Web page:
Areas of Achievement: 

Honored By

Honored by: Marshall Foundation
Date submitted: October 24, 2006
Gift: Arch with Seating

ÌÐa tiny woman, an exceptional potter, a compulsive artist, who is a giant in the history of Hopi ceramics' ~ Barbara Kramer, Nampeyo and Her Pottery

Nampeyo was born around 1860; the exact date and year are difficult to pinpoint because the lives of the Hopi and Tewa were governed by the 'position of the sun and the rhythms of nature' rather than being marked off in 'numbered segments.' Her mother was White Corn, a Tewa woman of the Corn clan, and her father, Quootsva was of the Hopi Snake clan from the First Mesa village of Walpi. The Hopi and Tewa are matrilineal and matrilocal, meaning the house belonged to the woman and when a daughter married her husband moved to her homeÌ_as the size of the family increased rooms were added to the home outwardly and upwardly around a dirt plaza. Thus, her parents lived in what the Tewa call Tewa Village, but is more commonly called Hano; the village of Nampeyo's birth where she lived for her eighty years.

The well-known artist was named 'Nung-beh-yong' which means Sand Snake in Tewa, later pronounced 'Nam-pay-oh' by outsiders. In her youth, Nampeyo's days were 'filled in the old way. Where adults went children always followed, absorbing, listening, and watching in preparation for their future responsibilities.' From an early age Nampeyo showed interest and talent in potting which she learned from her mother. As a girl she was referred to by some Hopis as 'old lady' because she was making pottery rather than grinding corn or making piki. Over time this insult became a term of affection and respect.

Nampeyo was courted by a Hopi man of the Cedarwood clan from Walpi named Lesso. Around 1878, the two married when she was about twenty. Together for nearly half-a-century, they had five childrenÌ_three daughters and two sonsÌ_Annie, William, Nellie, Wesley, and Fannie.

In the 1880s, Nampeyo hoped, like other potters, to barter her wares to travelers from the East (Kramer). During these years she became very well-known in the East and her work became very popular. She and Lesso sought old shards of pottery to inspire her work. As she began to turn away from the 'Zuni-like pottery, common within the Mesas,' her inspiration included Sikyatki and other designs from the shards found near ruins (Kramer, ASL). She discovered the clay used by those cultures of the previous three centuries, learned how to form it, and paint it with vegetal and mineral paints. Her style was later called Sikyatki Revival, even though her work was inspired by more than just the shards found at the Sikyatki ruins.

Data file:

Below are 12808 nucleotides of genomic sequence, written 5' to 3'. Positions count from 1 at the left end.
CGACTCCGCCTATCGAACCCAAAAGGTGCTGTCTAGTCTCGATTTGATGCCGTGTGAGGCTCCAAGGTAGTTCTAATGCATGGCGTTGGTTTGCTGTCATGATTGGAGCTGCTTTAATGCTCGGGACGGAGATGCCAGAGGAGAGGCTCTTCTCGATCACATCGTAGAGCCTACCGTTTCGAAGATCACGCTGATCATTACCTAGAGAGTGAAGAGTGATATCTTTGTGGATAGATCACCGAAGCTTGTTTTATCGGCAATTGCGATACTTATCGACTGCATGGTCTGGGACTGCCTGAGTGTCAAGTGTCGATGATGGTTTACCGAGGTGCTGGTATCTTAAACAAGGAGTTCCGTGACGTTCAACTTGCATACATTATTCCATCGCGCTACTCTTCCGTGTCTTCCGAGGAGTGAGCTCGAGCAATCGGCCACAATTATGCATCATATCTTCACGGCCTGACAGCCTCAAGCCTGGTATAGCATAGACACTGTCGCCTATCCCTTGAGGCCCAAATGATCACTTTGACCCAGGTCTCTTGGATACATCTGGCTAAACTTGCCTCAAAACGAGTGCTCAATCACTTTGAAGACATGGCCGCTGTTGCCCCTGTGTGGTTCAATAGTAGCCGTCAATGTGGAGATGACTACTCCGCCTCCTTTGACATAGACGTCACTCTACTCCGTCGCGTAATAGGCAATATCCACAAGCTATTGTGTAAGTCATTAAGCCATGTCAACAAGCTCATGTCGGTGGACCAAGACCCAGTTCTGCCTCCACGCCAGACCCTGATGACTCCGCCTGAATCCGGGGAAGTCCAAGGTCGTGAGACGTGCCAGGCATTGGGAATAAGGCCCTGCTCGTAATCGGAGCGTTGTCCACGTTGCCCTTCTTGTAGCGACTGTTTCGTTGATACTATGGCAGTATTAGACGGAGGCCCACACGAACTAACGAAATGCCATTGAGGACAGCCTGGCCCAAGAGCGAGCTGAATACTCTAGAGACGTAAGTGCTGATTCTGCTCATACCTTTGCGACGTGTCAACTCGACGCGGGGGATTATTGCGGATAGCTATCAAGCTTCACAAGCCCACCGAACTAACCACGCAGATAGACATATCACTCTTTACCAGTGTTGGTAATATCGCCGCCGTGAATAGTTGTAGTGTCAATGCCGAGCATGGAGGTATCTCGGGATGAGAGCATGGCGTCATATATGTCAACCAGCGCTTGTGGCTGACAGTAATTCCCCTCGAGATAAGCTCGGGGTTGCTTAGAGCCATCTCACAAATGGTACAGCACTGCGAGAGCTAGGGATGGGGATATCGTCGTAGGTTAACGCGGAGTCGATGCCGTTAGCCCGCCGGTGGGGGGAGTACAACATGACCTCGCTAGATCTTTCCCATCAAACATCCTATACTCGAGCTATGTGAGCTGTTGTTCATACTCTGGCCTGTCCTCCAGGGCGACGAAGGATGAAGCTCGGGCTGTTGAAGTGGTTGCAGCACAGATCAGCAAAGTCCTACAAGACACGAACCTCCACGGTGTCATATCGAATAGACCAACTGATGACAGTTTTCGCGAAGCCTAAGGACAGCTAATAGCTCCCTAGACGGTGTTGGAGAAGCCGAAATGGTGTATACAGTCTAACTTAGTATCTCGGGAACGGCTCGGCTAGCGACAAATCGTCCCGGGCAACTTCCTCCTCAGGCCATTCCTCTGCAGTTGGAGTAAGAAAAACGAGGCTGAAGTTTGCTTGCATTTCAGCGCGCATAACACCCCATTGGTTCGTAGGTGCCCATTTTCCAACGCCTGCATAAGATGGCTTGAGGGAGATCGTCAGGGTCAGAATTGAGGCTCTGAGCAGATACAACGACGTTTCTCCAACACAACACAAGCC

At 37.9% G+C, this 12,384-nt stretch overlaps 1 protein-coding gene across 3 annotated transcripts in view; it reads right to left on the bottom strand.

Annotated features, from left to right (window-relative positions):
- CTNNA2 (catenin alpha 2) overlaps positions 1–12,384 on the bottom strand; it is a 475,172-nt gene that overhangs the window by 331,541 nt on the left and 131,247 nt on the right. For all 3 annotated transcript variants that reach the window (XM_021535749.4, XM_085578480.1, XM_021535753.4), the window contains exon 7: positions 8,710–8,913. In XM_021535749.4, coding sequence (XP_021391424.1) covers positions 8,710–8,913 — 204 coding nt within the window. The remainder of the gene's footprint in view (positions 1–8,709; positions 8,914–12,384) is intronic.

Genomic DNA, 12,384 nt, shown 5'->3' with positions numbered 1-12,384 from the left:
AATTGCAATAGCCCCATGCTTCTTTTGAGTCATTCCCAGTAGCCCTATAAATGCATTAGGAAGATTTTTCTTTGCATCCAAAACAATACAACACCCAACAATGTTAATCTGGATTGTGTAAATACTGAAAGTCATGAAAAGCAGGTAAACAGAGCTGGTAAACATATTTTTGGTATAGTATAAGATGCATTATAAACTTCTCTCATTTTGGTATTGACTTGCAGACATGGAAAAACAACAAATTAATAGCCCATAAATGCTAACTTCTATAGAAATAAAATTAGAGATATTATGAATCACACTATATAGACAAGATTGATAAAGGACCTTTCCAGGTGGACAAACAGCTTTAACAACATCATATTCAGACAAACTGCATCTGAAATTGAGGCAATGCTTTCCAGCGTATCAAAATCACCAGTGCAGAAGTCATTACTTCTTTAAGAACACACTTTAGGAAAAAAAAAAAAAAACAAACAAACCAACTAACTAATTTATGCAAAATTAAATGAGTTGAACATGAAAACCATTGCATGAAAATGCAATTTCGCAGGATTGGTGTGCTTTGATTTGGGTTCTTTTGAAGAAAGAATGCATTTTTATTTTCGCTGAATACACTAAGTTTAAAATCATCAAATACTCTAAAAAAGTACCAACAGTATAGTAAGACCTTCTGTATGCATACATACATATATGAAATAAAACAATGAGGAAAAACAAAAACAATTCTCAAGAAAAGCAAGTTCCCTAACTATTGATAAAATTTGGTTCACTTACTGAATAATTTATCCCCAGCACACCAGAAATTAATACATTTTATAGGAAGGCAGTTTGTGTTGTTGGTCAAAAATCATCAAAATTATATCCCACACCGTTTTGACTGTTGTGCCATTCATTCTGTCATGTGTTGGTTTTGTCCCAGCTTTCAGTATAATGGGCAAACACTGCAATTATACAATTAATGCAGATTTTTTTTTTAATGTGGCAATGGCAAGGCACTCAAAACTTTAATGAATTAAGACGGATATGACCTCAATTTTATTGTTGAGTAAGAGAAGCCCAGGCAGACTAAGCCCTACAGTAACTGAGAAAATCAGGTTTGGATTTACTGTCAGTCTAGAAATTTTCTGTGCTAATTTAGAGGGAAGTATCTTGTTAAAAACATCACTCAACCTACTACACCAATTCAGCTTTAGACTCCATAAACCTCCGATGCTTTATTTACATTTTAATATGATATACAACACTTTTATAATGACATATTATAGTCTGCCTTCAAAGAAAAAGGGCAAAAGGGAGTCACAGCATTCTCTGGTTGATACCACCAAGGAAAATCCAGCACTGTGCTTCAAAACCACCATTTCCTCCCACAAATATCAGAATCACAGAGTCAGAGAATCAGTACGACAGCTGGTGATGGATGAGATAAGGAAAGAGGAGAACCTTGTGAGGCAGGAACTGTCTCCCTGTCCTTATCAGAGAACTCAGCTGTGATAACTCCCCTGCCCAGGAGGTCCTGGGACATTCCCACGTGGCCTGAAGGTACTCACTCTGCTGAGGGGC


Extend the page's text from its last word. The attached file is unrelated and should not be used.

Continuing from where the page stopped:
Between 1890 and 1901 Nampeyo's eyes were treated by Dr. Joshua Miller, presumably for the early stages of Trachoma, the disease believed to have caused her blindness (Kramer). Her sight became severely impaired around 1915 and by 1920 she was no longer able to paint the 'graceful curvilinear lines' and religious symbols in the designs of her smoothly textured pots (Nampeyo). Though Nampeyo still shaped her vessels by knowing the feel of the clay, her daughters and even her husband, Lesso, painted the vessels for her.

In her life, she only left the mesa three times in order to exhibit her work. In 1942, shortly before her death, she was cared for by her son Wesley and his wife, in her government home in the village at the base of First Mesa. On the night of July 20, 1942, she was bathed by her daughter-in-law before she went to bed. She died that evening (Kramer).

This expert potter is credited with beginning the revival of Hopi pottery; some believe that without her influence 'Hopi pottery may have been only an art form of the past.' She was influenced by prehistoric designs, not only of the Hopi, but other cultures as well. She is also credited with 'the birth of contemporary Hopi pottery, now called Hano Polychrome.' Her work is still highly prized today and can be viewed in several museums in the Southwestern United States. Many of her descendants have adopted the name Nampeyo and, in tribute, inscribe the name on their work because she was neither able to read nor write and her work had no inscription (Kramer).

I see thy busy fingers mould the desert clay.
Where are thy models?
Thy eyes so dimÌ_what inner vision do they see?
So I watch.
It seems to me that all around
Thy room are the silent workers of thy artÌ_
The last ones of thy race.
What work in bits is strewn across
the desert waste is comingÌ_one by oneÌÐ
I seem to hear them speak in whispers lowÌ_

'NAM ̱ PEY ̱ O!'

'Fashion well and strongÌ_thou last of our
famous GuildÌÐand paint the symbols of our
faithÌÐthe Gods of Rain and Air!'

~ Carl Oscar Borg

Written By: Virginia F. Holmes